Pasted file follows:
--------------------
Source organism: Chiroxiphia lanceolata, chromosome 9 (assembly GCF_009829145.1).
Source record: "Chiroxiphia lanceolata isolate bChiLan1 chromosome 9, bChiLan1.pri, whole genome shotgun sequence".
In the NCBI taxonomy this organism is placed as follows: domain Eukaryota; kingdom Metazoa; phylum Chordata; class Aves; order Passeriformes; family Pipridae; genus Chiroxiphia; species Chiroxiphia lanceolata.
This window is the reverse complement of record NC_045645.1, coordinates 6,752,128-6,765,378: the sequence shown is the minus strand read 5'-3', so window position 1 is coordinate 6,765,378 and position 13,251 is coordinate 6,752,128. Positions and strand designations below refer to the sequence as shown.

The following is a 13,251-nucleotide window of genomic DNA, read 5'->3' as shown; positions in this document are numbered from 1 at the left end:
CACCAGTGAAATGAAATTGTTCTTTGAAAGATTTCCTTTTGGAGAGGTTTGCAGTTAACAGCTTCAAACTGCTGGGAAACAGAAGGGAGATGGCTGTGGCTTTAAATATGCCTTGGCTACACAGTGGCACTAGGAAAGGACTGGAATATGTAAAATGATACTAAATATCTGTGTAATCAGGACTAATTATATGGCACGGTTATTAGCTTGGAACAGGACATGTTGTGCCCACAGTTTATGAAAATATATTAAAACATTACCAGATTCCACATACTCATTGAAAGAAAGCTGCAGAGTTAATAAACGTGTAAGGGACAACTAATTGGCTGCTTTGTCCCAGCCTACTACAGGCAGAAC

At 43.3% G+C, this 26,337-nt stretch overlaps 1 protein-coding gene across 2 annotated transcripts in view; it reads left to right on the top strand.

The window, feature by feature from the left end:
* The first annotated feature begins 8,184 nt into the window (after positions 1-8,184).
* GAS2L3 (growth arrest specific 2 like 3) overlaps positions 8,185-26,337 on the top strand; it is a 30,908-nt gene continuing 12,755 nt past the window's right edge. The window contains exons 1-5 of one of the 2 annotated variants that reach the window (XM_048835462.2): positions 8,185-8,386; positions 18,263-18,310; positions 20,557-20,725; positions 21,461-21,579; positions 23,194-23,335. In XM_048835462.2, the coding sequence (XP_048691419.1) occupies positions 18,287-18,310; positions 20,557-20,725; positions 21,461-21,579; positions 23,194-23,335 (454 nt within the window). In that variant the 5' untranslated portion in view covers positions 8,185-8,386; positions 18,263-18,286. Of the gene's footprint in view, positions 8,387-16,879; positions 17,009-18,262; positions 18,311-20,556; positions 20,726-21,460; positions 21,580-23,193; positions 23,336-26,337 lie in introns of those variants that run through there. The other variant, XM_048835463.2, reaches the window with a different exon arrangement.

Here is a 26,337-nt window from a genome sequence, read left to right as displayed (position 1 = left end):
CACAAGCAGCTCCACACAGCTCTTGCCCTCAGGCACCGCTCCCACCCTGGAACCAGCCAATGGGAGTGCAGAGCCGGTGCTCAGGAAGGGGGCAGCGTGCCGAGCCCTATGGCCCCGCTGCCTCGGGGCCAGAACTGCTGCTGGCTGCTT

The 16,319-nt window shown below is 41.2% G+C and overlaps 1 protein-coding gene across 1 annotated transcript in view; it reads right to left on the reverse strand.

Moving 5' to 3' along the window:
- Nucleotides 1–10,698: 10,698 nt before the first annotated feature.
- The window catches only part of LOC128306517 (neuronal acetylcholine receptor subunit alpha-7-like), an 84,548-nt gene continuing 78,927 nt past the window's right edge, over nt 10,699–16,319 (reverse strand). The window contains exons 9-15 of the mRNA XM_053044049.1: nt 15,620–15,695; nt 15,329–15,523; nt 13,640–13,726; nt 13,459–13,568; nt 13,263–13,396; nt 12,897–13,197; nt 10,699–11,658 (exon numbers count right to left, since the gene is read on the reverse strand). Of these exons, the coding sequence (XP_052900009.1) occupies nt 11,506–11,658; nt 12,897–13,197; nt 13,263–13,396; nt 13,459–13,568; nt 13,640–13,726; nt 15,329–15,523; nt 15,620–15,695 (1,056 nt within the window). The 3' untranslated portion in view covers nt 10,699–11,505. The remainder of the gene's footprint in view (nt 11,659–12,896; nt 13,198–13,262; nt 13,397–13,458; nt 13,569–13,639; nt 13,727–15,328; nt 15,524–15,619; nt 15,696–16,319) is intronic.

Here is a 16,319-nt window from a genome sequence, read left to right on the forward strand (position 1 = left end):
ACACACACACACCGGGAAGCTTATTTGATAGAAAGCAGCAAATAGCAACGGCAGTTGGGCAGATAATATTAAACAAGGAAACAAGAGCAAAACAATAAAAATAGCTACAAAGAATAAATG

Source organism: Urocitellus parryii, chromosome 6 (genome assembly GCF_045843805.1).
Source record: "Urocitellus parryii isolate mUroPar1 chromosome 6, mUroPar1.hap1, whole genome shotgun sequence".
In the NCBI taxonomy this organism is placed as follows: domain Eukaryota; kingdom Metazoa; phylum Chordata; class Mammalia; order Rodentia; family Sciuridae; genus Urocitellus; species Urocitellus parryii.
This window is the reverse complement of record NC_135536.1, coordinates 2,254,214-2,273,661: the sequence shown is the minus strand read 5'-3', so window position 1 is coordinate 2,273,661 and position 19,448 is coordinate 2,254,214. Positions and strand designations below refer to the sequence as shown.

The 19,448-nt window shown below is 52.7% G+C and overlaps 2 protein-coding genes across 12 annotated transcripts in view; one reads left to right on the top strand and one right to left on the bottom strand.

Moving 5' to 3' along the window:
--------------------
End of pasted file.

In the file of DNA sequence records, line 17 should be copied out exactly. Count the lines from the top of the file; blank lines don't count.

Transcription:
Here is a 16,319-nt window from a genome sequence, read left to right on the forward strand (position 1 = left end):